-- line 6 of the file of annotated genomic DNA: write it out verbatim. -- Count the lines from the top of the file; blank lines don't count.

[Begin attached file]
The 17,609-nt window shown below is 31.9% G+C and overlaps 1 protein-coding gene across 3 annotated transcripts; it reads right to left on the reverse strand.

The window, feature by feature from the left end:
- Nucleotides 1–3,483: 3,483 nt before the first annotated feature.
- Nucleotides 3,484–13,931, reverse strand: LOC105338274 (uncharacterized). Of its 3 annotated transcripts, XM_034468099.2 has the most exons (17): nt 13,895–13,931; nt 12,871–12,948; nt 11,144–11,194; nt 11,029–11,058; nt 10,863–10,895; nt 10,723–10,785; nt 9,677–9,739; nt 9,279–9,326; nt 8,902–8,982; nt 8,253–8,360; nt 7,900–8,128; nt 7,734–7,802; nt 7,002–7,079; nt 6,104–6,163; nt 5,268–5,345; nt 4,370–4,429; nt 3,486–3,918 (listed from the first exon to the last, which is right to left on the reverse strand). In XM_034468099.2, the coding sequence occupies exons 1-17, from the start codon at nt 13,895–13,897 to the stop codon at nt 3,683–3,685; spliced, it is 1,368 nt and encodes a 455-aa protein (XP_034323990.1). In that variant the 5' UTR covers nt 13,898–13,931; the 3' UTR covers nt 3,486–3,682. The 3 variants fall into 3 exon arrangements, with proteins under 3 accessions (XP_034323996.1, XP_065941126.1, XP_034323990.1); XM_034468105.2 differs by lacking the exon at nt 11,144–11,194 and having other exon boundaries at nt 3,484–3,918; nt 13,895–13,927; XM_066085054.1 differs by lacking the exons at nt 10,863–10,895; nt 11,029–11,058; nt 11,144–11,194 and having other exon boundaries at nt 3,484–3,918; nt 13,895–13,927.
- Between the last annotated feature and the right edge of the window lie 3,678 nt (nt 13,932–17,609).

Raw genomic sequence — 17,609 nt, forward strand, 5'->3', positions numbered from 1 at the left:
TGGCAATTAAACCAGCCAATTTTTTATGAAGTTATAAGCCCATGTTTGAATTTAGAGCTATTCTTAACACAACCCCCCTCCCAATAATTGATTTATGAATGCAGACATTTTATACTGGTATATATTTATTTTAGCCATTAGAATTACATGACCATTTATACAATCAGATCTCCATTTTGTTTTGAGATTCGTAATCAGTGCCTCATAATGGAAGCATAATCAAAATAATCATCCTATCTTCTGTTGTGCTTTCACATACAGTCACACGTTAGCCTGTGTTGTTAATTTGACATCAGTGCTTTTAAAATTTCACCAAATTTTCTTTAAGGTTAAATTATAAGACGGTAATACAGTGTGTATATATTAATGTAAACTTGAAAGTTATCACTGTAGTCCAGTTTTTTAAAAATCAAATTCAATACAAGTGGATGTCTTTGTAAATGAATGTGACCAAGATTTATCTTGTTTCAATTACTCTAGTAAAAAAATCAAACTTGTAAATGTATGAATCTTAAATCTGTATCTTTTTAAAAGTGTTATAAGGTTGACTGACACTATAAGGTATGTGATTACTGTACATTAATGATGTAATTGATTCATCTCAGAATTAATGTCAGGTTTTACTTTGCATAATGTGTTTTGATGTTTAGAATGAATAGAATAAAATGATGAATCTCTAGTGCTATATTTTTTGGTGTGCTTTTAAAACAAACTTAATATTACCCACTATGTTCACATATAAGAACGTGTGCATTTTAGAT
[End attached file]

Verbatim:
Raw genomic sequence — 17,609 nt, forward strand, 5'->3', positions numbered from 1 at the left: